Collectively, Asian American buying power has risen 523% since 1990 to $718.4 billion in 2012. If Asian Americans were a country, they would represent the 18th largest economy in the world, providing a tremendous domestic growth opportunity. Buying power in this demographic is expected to top $1 trillion by 2017.
Asian Americans spend substantially more on fresh produce and healthy foods. In many Asian countries, the common diet is based on fruits, vegetables and grains. Rice is the centerpiece of most meals and unlike Western cuisine; meat is used for accent and flavor, typically as a side dish. Asian Americans’ household over index on baby products such as baby food and diapers. Although Asian American and Non-Hispanic White fertility rates are similar, Asian Americans skew younger and are more likely to be at a stage in life where they are raising young children.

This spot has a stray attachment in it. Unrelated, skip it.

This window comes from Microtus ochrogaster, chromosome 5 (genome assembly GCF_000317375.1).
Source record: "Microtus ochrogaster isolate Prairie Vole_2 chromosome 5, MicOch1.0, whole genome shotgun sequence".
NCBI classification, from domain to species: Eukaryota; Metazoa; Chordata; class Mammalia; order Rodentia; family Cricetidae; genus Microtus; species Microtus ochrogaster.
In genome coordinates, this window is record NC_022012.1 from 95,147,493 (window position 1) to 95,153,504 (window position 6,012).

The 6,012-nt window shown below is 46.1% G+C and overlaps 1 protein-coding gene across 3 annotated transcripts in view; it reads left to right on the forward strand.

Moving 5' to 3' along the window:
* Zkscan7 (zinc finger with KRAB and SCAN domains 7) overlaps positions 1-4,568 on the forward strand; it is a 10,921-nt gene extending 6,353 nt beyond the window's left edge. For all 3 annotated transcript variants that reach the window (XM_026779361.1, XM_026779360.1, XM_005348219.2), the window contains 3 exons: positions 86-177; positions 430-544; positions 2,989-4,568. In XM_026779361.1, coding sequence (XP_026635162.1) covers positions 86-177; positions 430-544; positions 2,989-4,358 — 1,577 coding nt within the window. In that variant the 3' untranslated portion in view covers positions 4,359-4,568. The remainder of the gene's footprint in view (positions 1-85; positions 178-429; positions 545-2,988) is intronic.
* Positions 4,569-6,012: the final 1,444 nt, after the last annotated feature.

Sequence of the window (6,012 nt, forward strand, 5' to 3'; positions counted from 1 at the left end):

Asian Americans are less likely than their White counterparts to plan their grocery purchases as evidenced by the fact that they are less likely to use a shopping list and clip coupons. Once in the store, however, the purchase decision process may be swayed by product assortment, signage and deals. In fact, almost one-third of Asian American grocery dollars are spent on deals versus one-quarter of non-Hispanic White dollars (32% vs. 26%). Studies have shown that when coupons are in-language or inserted in Asian newspapers, there is a much higher redemption rate.
Source: State of the Asian American Consumer, Nielson